The above translations are substantiated by a Greek scholar, no less than Joseph Henry Thayer in his Greek-English Lexicon of the New Testament. On page 211 he discusses the Greek expression "en Christo.": "Finally, it serves as a periphrasis for Christian (whether person or thing) . .. hai ekklesiai hai en Christo. Gal. 1:22." A "periphrasis" is a "use of a longer phrasing in place of a possible shorter expression." Thayer is saying that the word "Christian" is a shorter possible expression of "en Christo," in Christ. The phraseology. "churches in Judaea which are in Christ," may be translated in shorter form: "Christian churches of Judaea." Thayer gives several examples of this use of "Christian." Note that "Christian" may translate "en Christo" whether person or thing.

I do not comprehend how the above testimony can be swept away by prejudice or so-called logic.

Objections Considered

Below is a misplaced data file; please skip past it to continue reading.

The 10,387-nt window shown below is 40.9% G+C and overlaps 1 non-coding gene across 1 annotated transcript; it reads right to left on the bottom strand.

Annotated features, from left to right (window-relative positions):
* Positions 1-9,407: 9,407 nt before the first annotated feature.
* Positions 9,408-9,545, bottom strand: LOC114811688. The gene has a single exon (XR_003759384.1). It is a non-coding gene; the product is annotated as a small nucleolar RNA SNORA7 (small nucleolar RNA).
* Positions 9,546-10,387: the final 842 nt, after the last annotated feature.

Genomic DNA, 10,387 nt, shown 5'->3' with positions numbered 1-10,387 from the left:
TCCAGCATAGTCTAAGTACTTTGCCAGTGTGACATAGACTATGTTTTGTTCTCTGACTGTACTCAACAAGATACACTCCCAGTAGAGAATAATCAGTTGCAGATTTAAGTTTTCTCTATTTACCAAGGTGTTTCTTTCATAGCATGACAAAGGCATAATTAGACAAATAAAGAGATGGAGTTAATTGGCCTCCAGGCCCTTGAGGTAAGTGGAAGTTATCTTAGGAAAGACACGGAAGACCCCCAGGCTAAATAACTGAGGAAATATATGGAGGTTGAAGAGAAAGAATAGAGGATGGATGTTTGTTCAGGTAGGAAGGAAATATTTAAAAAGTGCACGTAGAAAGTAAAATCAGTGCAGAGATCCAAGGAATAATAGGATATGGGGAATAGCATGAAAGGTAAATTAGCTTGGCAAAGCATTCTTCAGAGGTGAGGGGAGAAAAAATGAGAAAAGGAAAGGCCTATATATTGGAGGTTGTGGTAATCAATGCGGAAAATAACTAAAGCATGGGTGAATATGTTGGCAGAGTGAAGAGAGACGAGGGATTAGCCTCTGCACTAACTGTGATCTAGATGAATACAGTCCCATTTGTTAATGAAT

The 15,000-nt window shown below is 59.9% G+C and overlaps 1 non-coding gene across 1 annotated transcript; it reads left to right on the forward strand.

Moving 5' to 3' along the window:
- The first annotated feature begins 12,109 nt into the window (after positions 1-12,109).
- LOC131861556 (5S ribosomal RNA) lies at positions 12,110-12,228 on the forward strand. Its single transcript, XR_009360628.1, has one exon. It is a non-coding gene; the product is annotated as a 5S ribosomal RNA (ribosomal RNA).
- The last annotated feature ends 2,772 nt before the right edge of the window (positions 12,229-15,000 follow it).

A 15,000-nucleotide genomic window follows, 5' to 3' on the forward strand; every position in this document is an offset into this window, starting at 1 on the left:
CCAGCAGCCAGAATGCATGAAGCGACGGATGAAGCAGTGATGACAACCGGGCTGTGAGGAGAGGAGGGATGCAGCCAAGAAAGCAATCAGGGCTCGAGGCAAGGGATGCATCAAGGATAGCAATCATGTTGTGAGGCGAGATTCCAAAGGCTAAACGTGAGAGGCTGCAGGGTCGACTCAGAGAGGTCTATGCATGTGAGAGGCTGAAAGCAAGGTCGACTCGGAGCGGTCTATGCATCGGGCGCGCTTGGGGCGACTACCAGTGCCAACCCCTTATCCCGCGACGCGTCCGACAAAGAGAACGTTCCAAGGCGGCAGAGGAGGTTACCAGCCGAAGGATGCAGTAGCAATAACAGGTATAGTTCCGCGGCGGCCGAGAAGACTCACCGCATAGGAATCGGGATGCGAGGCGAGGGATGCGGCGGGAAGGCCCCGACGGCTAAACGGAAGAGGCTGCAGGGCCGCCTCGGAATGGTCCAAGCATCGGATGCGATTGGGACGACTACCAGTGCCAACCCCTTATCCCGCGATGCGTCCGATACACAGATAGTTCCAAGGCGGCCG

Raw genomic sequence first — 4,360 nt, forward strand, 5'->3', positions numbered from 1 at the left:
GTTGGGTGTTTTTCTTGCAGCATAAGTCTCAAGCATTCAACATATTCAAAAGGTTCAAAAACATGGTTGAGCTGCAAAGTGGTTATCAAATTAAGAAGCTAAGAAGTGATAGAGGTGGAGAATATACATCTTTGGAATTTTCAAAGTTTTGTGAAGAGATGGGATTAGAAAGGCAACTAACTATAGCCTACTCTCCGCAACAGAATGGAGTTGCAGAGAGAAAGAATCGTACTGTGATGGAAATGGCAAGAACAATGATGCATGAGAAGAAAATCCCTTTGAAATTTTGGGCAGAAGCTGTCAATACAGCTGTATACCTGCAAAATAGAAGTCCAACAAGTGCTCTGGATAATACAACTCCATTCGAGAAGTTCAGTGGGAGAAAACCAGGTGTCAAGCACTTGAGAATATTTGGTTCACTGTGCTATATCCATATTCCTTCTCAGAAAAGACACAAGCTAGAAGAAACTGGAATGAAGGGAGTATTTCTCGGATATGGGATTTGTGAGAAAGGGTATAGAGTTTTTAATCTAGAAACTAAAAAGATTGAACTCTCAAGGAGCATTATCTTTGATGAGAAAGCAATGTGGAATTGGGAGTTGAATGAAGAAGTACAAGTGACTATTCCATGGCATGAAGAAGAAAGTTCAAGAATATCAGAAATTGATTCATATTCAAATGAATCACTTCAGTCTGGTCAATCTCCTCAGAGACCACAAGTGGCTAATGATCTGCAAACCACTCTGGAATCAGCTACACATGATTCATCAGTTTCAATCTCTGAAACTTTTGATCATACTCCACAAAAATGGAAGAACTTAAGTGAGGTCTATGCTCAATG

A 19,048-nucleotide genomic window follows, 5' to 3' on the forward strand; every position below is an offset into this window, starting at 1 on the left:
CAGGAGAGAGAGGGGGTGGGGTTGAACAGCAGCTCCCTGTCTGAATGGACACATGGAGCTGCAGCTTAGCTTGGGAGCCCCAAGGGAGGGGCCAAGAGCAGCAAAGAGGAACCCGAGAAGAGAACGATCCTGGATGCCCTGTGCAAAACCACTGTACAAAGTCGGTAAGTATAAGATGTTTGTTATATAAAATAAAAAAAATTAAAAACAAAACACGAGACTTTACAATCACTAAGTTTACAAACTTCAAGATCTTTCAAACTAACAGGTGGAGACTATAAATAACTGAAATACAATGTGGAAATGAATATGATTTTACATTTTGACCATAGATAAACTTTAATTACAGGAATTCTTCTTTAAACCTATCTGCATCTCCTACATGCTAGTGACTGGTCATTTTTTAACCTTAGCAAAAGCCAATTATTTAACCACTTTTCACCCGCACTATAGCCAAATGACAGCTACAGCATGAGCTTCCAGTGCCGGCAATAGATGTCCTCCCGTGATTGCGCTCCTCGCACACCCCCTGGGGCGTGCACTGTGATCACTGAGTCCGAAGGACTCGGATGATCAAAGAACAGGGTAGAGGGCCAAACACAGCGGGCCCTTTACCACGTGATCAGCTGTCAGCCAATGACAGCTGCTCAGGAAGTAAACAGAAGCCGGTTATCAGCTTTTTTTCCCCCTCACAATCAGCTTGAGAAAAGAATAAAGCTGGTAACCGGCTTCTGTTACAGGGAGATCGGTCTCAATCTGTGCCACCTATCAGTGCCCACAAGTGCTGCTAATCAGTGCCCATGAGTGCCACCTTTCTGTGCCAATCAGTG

1. The word "Christian" only refers to persons in the New Testament. One may say that the apostles only used the word "Christian" to refer to people, believers in Christ, members of the church. One obvious fact gives the key to the destruction of this contention. The apostles did not use the word "Christian" at all, for they did not speak English. They employed the term "Christianos," a Greek word from which our English word "Christian" is derived. The Greek word is a noun and refers only to people. The English word is both a noun and an adjective and may be applied to people and things. Our English word "Christian," as a noun, accurately translates the Greek word "Christianos." As an adjective, "Christian" accurately translates other Greek expressions modifying nouns. Thus Weymouth, Moffatt, and Goodspeed utilize "Christian churches." Thayer says that "en Christo" is a periphrasis for "Christian," "whether person or thing." We often use "Christian" as an adjective in speaking of Christian life, Christian religion, Christian love, etc. Thayer mentions some of these. "Christian" is an adjective and may be used to translate any Greek expression whose meaning it accurately depicts.